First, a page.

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Brittany is a fascinating mix of spectacular coastline, medieval towns, magical islands and inland wood. This is a region full of histories and legends where locals still celebrate Breton culture.
With a huge 2800km of coastline, Brittany is responsible for producing 80% of France’s internationally renowned shellfish. On the northern coast, visitors can enjoy the citadels, ramparts and charming cobbled streets of the walled city of Saint-Malo. Equally stunning is the Pink Granite Coast of Ploumanac’h, which boasts magnificent sea views for miles around. On the west coast, stop by the naval town of Brest or the idyllic Crozon peninsula, and to the south, after visiting the tranquil Quiberon peninsula, timely visitors can also enjoy the annual Inter-Celtic Festival of Lorient.
A strong Celtic background stands out the Brittany from other parts of France. The Celtic traditions are still going strong; the Breton language remains proudly spoken, while cultural festivals celebrate Celtic music and dance, (Fest-noz or the International Celtic festival of Lorient) Visit some mysterious Celtic places where you can see a lot of ancient standing stones, dolmens, cairns like in Carnac, Locmariaquer and Camaret.
Imagine a castle on the top of a 60-meters high cliff and where you can enjoy a spectacular breathtaking panorama view on the Channel. A magical place with an impressive history when the castle was called “Castle of the Roche Goyon” from the name of the Lord of Matignon, Etienne Goyon, a powerful Breton Lord.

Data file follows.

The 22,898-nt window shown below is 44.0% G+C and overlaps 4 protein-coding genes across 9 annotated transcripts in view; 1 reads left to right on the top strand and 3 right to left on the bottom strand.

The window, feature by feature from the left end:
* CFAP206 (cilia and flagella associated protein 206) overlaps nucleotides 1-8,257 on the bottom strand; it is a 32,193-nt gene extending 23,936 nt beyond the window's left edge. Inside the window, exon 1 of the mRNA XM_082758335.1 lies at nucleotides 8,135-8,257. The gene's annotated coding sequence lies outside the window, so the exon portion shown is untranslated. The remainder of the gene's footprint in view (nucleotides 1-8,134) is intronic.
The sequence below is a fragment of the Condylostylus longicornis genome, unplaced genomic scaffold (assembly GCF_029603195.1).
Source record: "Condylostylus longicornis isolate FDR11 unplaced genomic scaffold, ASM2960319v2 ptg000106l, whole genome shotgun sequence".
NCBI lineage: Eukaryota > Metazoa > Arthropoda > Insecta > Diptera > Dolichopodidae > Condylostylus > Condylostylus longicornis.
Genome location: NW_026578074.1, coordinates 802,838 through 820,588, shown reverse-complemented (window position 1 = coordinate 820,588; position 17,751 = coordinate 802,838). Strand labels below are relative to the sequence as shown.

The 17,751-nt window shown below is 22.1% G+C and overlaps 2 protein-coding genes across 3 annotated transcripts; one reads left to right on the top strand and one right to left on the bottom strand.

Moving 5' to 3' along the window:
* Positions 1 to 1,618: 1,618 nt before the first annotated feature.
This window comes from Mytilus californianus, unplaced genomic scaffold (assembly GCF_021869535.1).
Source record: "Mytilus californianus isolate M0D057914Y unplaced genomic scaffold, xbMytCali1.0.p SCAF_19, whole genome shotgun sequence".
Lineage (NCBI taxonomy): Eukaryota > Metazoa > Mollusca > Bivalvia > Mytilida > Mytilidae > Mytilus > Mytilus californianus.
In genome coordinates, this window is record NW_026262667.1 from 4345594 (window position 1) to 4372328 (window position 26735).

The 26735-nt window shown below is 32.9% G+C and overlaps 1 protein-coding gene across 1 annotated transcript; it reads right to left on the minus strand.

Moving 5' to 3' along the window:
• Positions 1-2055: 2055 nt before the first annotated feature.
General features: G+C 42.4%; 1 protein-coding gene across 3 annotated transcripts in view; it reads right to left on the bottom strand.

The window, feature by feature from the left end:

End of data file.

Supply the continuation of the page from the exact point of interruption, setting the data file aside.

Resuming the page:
Located between the Mont Saint Michel Bay and the city of Saint Malo, Cancale is an unmissable stopover for any oyster lover. Famous visitors to the town include Jacques Cartier (the Breton explorer who claimed what is now Canada for France), and Robert Surcouf the notorious corsair. Today, the town is known all over the world for its seafood, especially the unique taste of its oysters.
Fashioned by the elements and running all the way from Perros-Guirec to Trébeurden, discover the natural phenomenon of the Pink Granite Coast. This stretch of the Brittany coastline contains swathes of huge pink granite blocks on the moorland and in the sea, a geological curiosity sure to fascinate visitors.
With 3000 megaliths dating from between 5000 and 2000BC in formations that run for more than 4km, the Carnac stones are a monumental feat of architecture unequalled in Europe. The site’s thousands of menhirs never fail to capture the imagination of travellers, and form a major prehistoric archaeological site that contributes to human understanding of Neolithic culture.